Linda Van Doren works at a Tampa, Florida, area housing counseling center, but back in 2007 the center was unable to keep paying its counselors a full salary. She continued to work there, but, unable to pay her bills, ironically she lost her own home, agreeing to a short sale. Despite the stress, anger and damaged credit, Van Doren never soured on homeownership.
"In the back of my mind I knew what I was going to do; I was going to purchase another home when I could, and I did exactly that," she said with pride. After renting for three years, Van Doren bought a home last summer, using a loan insured by the Federal Housing Administration (FHA).
Since the housing crash began, 7.2 million homes have been lost to foreclosure or short sale, according to Black Knight Financial Services. Most of those former owners became renters and still are, but some are slowly, carefully moving back into homeownership. A new government program is making that happen faster than ever before.
"We see a lot of boomerang buyers. I'd say about 20 percent of my current clientele has either suffered a short sale or a foreclosure in the past and are now re-buying back into the marketplace," said Matt Weaver, a lender with PMAC Lending Services in Florida.
The bulk of those borrowers are using a new program launched last summer by the FHA, the government's insurer of home loans. The program requires that applicants show they lost at least 20 percent of their income for at least six months and that that caused them to lose their home. They then must show they recovered from that hardship and have had clean credit for at least one year. The loans are fully documented, with all the borrowers finances considered.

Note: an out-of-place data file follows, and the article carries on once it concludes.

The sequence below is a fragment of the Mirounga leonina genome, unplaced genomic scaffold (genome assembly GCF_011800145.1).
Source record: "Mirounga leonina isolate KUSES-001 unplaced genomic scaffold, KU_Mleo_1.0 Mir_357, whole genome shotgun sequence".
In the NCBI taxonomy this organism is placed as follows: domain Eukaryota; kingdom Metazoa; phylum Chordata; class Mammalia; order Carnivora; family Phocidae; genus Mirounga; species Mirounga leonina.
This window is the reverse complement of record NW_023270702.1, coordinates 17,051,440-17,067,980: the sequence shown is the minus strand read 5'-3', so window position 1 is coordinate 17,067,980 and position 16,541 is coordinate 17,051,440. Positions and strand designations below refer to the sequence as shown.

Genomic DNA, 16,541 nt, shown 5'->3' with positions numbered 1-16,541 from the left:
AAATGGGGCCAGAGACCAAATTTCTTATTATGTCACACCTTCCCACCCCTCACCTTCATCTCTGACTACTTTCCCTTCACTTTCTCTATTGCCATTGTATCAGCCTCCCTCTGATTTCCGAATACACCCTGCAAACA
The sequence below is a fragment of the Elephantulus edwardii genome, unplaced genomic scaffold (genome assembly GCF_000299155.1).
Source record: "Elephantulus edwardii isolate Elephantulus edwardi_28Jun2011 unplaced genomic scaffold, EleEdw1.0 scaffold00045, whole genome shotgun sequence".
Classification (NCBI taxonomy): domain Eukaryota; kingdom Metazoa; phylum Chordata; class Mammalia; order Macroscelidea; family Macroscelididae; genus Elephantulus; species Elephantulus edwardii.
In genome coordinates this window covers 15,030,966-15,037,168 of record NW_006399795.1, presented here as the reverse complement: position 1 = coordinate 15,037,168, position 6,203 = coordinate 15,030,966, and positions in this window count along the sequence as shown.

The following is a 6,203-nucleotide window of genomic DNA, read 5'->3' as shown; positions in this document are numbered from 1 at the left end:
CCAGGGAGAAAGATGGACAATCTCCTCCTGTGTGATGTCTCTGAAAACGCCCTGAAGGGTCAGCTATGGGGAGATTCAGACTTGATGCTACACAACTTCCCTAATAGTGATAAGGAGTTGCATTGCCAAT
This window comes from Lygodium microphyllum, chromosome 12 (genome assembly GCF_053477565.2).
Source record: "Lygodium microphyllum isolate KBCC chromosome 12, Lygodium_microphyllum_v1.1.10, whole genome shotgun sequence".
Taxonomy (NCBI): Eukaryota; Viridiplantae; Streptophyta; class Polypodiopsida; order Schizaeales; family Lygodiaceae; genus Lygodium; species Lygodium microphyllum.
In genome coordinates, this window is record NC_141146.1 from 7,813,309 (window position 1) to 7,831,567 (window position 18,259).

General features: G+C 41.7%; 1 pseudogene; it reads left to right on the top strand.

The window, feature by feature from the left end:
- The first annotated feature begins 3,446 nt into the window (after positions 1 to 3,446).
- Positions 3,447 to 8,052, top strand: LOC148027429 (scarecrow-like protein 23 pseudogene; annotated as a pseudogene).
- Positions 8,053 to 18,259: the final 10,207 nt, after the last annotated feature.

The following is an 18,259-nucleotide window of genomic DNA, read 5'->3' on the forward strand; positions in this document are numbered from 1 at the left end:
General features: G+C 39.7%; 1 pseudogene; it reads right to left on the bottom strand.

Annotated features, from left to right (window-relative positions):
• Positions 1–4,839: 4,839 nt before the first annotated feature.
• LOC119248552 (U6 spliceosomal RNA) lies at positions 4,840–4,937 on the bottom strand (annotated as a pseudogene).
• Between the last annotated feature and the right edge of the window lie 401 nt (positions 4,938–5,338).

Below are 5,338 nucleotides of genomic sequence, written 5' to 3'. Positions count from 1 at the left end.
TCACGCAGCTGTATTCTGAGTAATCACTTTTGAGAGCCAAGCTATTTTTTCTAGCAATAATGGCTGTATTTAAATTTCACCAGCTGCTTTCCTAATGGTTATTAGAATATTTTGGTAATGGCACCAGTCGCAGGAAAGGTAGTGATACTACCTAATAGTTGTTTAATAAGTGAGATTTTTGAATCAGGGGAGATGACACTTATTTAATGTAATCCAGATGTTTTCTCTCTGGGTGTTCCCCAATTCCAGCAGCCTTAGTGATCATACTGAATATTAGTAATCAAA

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"You still have to have the right housing-to-debt ratio, that's key," said Sylvia Alvarez, executive director of the Housing & Education Alliance in Tampa. "If you are over-indebted, you're not going to get a mortgage."
Once borrowers clear the hurdle, they are eligible for regular FHA loans which can carry low interest rates and require just a 3.5 percent down payment. The FHA has no hard number yet on how many borrowers have taken advantage of the new program, but it is a tiny percentage of those who lost their homes.
"Based on the fact that the homeownership rate isn't rising again and demand for single-family rentals is historically high, the comeback buyer is not a significant phenomenon in the market," said Mark Fleming, chief economist at CoreLogic. "Given the duration of the recovery, it's likely that many of the initially foreclosed borrowers have repaired their credit and are now creditworthy, but the scale at which they will enter the market is not sufficient to significantly influence demand."
While the opportunity to get a home loan may be increasing for those with damaged credit, housing affordability is deteriorating, and confidence in both housing and the overall economy is still wavering.
It takes a strong desire to bounce back and boomerang into homeownership again, a desire Linda Van Doren never lost.
"It's mine, I can do what I want to do. I love it. I come home from work and I know what I'm working for."
—By CNBC's Diana Olick